Public health

Cardioprotective aspirin may promote tumour growth: ASPREE study

Wednesday, 22 May 2019


While aspirin has shown potential cancer prevention effects in some studies, a landmark Australian trial of low dose aspirin in older people has shown it may promote growth of existing or undiagnosed cancers.

Recent findings from the ASPREE (ASPirin in Reducing Events in the Elderly) study showed a surprising increase in the secondary endpoint of all-cause mortality, primarily due to excess cancer deaths.

Now a new analysis of the ASPREE data has shown that the increase in cancer deaths was not due to an increase in overall incident cancers but mostly to incident metastatic cancers.

Presented at the Digestive Disease Week 2019 meeting in San Diego, the findings come from a prospective randomised controlled trial that recruited 19,000  people over the age of 70, mostly from Australian primary care practices (16,703) in 2010-14. Participants were healthy elderly people but a previous cancer diagnosis was not a barrier to enrolment.

Participants were randomised to daily low dose aspirin (100 mg) or placebo. After a median of 4.7 years of treatment, there were 981 cancer events in the aspirin arm and 952 in the placebo arm. Cancer was the major contributor to the higher all-cause mortality in the aspirin group, and cancer-related death occurred in 3.1% of the participants in the aspirin group and in 2.3% of those in the placebo group.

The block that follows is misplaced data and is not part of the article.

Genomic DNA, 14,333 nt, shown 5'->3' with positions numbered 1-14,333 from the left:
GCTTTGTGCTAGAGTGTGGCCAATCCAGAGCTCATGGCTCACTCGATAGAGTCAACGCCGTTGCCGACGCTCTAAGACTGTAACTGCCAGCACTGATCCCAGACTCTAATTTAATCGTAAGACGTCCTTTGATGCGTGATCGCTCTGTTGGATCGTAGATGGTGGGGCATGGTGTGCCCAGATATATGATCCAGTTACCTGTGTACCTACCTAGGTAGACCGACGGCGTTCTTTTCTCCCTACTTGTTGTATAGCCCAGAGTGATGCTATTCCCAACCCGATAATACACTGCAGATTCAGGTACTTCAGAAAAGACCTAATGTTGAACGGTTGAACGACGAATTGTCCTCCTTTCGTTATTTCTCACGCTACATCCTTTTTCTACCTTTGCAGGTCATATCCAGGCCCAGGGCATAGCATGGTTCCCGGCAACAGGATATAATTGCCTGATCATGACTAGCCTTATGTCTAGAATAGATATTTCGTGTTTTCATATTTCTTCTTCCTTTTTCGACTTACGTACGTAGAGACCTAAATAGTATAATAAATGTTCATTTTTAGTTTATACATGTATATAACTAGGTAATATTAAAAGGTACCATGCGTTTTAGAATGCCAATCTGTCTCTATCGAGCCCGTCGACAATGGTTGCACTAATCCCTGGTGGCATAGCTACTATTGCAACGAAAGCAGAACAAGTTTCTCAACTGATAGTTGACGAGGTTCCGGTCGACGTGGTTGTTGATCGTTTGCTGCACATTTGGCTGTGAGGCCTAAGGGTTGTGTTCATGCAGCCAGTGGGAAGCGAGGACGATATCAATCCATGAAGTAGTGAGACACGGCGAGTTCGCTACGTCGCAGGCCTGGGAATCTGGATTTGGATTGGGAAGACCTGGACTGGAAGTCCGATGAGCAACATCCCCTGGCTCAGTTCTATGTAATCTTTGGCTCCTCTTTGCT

The new analysis showed there was no significant difference between groups for all incident cancer, all solid tumours, or haematological cancer. There was also no significant difference between groups according to specific tumour types, including colorectal cancer.

Risk of incident non-metastatic cancer was the same in the aspirin and placebo arms (HR=0.99) However, the risk of incident metastatic cancer was elevated with aspirin (HR=1.18; 95% CI,0.96-1.46), although this could be attributable to chance.

The researchers said that if it was a true effect, the increase in the incidence of advanced cancer in the aspirin arm may account for the observed increase in cancer deaths.

Aspirin could have dual effects to prevent a cancer from forming, but also encourage tumour growth, particularly in the elderly, they postulated.

“These data support the possibility that aspirin may adversely affect short-term outcomes among the elderly with undiagnosed cancers (e.g. prevalent tumours at enrolment or early incident tumours),” the study authors said.

The findings mays also reflect differential effects of aspirin on tumour activity according to age, they added.

Longer term follow-up of the low-dose aspirin cohort is warranted, they advised.

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